This is the culmination of watching the RatM vs. Joe McSomething battle unfold today. I was drawn into a couple of tweet/facebook/blog debates with people about it, and having written enough for a post anyway, so here’s the result.
Firstly, for anyone who’s not in the UK, or has been severed from popular culture for the past month or so, today was the day the Christmas No.1 single was announced. It was between the winner of the X Factor apparently with a cover of a Miley Cyrus song, and Rage Against the Machine with Killing in the Name. The latter had come into play as a result of a Facebook campaign to get it there by some dissenters/fans.
Now, there were a lot of people who were unnecessarily trolling on both sides, but I wanted to address a few ‘points’ that I saw made by people who deemed the campaign ‘stupid’ – (particularly after they realised it was real threat, and more so after it won).
1) “You’ve ruined a poor boy’s dream”
He’s 18 – a fully developed adult, the last time I checked. And if the pre-requisite for going on X Factor is to dream assume you will receive the Christmas number one, then yes we have ruined his dream, and head-banged whilst we did it. Besides he was more just incidental to the Cowell vs Angry Mob, and I don’t think using the word ‘poor’ particularly qualifies, if he’s getting a fraction of what he’s supposed to from his contract. Besides, most these acts are disposable puppets to the producers anyway, and the ‘damage’ to Joe himself is negligible. .
2) “RatM are signed to Simon Cowell’s label, so you’re just lining his pocket”
Not exactly. Rage are signed to Epic, Simon started ‘Syco’. Both are part of Sony, but are separate divisions. Saying that, Cowell probably has some shares in Sony, but then as one tweeter said, that’d be like assuming you’re handing him over money every time you buy a Playstation. Besides, Cowell is so filthy rich that I personally don’t think he cares much – it’s more a symbolic thing, hence why it is irrelevant that Joe will get the next week’s spot. Cowell/the X Factor evidently covet the number 1 position, hence their annual assault on the charts for it. I like to think that ‘losing’ this probably pissed him off more than getting a bit more cash out of the race made him happier.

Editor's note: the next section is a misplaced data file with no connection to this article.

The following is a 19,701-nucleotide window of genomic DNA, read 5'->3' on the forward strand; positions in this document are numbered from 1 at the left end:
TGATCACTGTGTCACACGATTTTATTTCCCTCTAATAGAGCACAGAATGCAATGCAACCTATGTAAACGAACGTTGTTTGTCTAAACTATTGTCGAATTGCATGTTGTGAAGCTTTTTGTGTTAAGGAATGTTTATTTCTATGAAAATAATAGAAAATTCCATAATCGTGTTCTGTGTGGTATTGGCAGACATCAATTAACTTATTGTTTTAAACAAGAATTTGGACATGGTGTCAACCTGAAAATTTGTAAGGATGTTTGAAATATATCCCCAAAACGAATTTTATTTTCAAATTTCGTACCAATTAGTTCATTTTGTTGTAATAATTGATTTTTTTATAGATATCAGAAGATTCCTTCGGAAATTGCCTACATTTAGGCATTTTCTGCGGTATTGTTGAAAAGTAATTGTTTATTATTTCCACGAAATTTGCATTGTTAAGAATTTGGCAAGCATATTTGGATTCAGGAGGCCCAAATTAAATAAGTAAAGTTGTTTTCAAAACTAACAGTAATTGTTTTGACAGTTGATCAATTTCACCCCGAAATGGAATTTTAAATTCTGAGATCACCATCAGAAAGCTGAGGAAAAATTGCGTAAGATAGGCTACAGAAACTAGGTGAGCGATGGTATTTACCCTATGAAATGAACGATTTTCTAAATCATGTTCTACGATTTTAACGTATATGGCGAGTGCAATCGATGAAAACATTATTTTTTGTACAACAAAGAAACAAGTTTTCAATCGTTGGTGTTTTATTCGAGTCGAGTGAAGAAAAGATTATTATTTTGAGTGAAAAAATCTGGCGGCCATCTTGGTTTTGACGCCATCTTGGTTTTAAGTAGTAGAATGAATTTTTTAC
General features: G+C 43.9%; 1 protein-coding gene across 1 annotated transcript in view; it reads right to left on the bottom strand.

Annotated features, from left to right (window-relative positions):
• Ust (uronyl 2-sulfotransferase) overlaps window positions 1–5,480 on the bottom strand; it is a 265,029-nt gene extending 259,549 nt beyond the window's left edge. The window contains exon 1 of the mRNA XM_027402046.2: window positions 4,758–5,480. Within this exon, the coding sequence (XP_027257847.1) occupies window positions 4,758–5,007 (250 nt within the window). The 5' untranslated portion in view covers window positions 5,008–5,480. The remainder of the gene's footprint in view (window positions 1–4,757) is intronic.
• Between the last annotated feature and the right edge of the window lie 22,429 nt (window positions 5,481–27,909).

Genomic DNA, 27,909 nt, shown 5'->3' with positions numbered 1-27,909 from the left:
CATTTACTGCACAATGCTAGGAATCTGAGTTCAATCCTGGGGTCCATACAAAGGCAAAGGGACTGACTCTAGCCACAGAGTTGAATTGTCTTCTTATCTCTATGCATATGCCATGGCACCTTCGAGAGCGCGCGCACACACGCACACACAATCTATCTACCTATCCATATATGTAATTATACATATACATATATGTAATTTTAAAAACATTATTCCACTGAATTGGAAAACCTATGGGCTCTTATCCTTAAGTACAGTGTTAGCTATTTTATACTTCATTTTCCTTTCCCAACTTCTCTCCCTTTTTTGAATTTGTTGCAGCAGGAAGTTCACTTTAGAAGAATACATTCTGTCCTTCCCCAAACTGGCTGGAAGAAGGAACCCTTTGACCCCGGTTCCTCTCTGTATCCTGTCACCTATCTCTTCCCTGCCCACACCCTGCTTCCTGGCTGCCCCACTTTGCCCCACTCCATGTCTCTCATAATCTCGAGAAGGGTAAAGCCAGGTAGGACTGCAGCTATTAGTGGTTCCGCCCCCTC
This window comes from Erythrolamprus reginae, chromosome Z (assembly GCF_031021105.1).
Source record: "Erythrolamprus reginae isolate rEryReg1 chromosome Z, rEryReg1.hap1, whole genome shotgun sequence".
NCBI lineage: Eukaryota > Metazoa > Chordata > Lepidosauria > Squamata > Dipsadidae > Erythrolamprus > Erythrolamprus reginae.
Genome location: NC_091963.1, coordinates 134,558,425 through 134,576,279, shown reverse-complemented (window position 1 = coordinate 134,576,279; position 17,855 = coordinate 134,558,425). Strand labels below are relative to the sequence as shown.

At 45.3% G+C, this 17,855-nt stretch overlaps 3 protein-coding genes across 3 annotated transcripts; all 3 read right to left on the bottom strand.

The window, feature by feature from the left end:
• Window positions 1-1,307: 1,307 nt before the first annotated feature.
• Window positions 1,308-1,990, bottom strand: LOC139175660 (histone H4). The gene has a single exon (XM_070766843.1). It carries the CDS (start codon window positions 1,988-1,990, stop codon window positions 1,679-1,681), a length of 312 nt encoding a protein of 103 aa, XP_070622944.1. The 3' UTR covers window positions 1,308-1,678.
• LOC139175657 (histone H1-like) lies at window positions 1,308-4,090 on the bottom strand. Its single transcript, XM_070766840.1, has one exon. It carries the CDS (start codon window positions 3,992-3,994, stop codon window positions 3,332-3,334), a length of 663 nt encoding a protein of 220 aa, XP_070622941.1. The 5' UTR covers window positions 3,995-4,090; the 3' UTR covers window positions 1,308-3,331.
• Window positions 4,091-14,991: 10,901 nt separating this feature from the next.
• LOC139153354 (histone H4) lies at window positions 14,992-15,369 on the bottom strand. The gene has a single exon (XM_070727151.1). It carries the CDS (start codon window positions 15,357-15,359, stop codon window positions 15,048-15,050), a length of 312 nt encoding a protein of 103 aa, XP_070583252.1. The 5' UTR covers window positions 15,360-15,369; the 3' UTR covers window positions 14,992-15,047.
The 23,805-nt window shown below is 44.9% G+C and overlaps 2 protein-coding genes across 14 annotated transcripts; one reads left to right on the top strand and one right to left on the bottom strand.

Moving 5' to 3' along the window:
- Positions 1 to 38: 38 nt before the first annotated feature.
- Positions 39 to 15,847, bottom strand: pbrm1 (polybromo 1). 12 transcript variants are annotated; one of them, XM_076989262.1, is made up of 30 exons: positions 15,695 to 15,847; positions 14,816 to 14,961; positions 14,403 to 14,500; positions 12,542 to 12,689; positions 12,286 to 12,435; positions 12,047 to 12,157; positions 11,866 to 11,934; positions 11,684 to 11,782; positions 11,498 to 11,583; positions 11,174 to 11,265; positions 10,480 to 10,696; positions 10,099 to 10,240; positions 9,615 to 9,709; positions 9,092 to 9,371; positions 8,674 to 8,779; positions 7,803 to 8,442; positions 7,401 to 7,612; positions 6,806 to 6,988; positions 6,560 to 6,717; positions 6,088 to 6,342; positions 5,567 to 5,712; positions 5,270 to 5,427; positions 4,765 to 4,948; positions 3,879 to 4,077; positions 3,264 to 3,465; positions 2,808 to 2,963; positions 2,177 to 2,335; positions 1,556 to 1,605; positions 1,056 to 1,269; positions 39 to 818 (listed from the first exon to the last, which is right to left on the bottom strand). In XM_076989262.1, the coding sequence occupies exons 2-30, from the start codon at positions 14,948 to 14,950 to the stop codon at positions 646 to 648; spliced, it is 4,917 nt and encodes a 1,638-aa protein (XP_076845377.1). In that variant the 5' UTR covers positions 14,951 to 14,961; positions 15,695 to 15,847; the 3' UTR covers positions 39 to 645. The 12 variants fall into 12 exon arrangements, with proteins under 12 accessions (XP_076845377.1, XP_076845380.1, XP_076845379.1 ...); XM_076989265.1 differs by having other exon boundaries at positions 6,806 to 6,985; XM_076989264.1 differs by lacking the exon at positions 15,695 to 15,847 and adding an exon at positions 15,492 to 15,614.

“It’s a stupid song, not Christmass-y at all! It didn’t even get to number one the first time round! Those emos are so angry and rude!”
It didn’t get to number one because it was truly alternative at the time, and downloads didn’t exist. The notion of ‘Christmas no 1’ is a bad one for music overall, since it seems to open the floodgates for any mediocre over-emotionalised cringeworthy tat to be passed off as music just ‘because it’s Christmas’. Killing in the Name is by no means festive, but why is Christmas an excuse for crap? I could write an X Factor winning single within five minutes, just lots of lyrics about ‘raising up’, ‘staying strong’ and ‘thank yous’, chuck in a few crescendo riffs and a gospel choir, and you’ve got a number one single. Without the X Factor brand (the same for the Disney brand with Cyrus’ original), it would barely have broken the top twenty because it’s so unremarkable. Killing in the Name isn’t family-friendly, but it was never intended as something to play out whilst everyone digs into their turkey.
3) “The campaign was just cynical – most people didn’t buy it because they genuinely liked it, but instead were doing it purely because it wasn’t X Factor”